The Babylonian Method for Computing Square Roots


Anyone who's ever taken a Chemistry or Physics or Statistics course has seen those tables of important numbers at the back of the textbook. Like me, you may even own a big, fat book entirely devoted to such tables. And you may have wondered, at one time or another, who made these tables and how (or why!). Especially when you consider the fact that all of the important methods that require these tables invariably seem to be attributed to "some old dead guy".

Just how did those old timers compute, say, square roots? Or logarithms? Or trigonometric functions? After all, on the mathematical time scale, computers were invented just yesterday -- and electronic calculators only the day before.

Is there an effective way to compute square roots, or any of the so-called transcendental functions, by hand?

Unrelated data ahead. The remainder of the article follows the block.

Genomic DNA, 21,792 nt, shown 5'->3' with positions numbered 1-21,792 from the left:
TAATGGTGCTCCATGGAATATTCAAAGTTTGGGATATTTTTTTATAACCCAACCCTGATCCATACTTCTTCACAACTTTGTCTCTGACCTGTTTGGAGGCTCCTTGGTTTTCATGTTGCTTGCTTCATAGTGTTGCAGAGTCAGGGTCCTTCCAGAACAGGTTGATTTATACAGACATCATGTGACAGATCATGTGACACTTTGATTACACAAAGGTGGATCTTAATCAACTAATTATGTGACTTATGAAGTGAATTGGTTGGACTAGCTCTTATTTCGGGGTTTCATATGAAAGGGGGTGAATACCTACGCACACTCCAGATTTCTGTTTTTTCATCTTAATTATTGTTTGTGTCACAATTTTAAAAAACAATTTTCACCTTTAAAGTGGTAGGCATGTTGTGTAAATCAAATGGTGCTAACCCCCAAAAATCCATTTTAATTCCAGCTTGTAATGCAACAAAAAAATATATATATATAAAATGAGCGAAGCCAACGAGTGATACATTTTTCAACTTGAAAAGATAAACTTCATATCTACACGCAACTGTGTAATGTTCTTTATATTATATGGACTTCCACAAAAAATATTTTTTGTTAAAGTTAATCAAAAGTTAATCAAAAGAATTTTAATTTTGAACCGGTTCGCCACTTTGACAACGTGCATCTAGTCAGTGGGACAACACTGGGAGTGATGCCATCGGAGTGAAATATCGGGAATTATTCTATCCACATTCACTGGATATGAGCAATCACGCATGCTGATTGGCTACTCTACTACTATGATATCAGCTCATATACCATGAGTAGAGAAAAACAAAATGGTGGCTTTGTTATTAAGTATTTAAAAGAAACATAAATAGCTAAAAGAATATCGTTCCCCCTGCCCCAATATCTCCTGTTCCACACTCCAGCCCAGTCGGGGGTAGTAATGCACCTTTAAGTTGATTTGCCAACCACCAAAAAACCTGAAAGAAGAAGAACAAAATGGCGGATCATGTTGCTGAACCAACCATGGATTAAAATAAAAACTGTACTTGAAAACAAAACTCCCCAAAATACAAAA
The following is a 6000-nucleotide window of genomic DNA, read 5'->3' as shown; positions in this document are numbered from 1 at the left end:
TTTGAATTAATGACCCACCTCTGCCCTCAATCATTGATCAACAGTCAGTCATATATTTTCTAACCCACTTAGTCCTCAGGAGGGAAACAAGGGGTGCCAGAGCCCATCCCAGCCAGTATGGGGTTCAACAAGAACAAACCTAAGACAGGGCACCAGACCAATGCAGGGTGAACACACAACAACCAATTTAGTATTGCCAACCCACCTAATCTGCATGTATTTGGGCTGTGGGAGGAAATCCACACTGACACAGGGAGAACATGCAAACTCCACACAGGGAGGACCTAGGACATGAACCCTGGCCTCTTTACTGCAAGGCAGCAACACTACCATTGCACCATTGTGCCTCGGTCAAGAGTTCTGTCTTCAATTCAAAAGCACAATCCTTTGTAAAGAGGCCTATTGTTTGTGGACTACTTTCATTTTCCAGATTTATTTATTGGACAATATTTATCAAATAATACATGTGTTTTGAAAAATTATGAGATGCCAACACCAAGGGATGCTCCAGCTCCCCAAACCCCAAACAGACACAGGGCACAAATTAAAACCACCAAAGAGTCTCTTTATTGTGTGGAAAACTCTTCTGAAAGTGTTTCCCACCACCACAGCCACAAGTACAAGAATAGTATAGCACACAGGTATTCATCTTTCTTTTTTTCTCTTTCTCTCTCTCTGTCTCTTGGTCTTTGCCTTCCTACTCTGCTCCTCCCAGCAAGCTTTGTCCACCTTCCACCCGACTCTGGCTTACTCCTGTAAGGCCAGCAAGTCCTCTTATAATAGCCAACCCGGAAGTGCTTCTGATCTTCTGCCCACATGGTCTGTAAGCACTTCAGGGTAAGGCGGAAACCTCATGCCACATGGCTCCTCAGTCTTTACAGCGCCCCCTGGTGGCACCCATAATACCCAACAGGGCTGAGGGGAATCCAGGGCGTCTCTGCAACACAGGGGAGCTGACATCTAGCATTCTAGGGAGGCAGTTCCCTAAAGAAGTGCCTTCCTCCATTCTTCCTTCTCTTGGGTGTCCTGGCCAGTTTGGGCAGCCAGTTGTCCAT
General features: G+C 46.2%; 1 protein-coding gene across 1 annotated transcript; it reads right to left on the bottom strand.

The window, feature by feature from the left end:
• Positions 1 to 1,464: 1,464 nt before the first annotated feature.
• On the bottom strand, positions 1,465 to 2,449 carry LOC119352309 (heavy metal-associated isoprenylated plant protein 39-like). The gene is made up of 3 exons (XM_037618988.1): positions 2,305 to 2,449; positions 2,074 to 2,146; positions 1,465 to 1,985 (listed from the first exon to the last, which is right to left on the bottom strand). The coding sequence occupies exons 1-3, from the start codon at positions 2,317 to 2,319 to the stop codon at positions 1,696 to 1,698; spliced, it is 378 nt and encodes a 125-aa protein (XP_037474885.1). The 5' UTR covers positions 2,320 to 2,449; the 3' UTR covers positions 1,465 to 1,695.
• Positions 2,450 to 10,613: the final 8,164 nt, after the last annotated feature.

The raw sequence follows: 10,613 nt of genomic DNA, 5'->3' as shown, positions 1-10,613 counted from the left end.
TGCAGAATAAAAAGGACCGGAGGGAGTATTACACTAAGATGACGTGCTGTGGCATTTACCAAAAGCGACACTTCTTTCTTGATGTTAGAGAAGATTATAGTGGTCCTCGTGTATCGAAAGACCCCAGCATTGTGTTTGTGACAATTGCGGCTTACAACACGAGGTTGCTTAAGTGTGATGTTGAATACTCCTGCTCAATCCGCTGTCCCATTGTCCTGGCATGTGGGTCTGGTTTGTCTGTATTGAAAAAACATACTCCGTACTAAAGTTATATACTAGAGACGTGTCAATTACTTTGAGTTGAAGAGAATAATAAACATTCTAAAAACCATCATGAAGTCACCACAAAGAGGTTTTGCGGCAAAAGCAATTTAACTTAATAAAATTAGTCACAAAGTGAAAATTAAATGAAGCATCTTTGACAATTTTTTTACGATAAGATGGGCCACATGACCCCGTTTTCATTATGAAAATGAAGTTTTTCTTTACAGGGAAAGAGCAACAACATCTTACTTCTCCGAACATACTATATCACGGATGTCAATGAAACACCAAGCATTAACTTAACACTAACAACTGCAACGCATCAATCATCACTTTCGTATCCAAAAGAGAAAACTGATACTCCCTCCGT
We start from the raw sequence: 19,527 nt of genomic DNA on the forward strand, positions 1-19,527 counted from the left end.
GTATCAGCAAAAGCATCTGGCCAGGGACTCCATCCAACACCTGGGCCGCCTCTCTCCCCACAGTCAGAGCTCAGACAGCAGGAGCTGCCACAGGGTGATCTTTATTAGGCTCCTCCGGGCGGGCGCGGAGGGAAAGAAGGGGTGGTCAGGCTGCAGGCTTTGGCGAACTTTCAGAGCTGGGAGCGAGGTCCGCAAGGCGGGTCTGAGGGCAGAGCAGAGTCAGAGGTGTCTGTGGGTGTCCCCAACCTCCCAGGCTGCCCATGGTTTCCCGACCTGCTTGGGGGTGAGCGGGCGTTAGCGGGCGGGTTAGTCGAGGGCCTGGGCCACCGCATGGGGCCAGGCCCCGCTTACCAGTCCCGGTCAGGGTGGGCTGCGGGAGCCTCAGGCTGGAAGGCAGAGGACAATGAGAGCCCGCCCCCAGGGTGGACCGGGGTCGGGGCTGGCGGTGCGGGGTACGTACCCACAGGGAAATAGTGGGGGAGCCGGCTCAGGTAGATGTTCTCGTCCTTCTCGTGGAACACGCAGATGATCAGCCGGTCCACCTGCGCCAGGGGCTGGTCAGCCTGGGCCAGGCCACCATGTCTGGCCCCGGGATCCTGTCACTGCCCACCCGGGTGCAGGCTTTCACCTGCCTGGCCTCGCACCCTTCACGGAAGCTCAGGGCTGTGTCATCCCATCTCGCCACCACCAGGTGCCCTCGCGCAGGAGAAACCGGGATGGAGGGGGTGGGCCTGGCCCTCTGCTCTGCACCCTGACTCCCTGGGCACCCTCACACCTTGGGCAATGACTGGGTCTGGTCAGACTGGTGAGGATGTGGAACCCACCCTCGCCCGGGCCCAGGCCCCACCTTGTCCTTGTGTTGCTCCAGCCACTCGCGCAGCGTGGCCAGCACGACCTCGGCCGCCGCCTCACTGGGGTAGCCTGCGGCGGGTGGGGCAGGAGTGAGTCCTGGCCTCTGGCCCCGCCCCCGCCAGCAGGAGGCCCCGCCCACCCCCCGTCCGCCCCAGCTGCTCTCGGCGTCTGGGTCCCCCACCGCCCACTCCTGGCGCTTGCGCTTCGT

The answer is: Yes! One technique for computing square roots, which dates back to ancient Babylon (roughly 4000 years ago), is easy to describe (and even easier to implement).

Let's suppose that we're interested in finding the square root of a positive number . That is, we're looking for a positive number satisfying .

To begin, let's suppose that is a "good guess" for ; in other words, suppose that is approximately equal to . Then, we can say that / is also a "good guess" for , since

Notice, too, that if is smaller than , then / is larger than , and conversely. For example,

In short, given one estimate for , we automatically have a second estimate, and the two estimates lie on opposite sides of the actual value of .

But now there's an easy way to improve on both estimates. Take the average!

In a moment, we'll check the details behind this claim. For now, let's turn this observation into an algorithm for computing .

Continue with the mysteries of the ancient world, or return to my home page.


Neal Carothers - carother@bgnet.bgsu.edu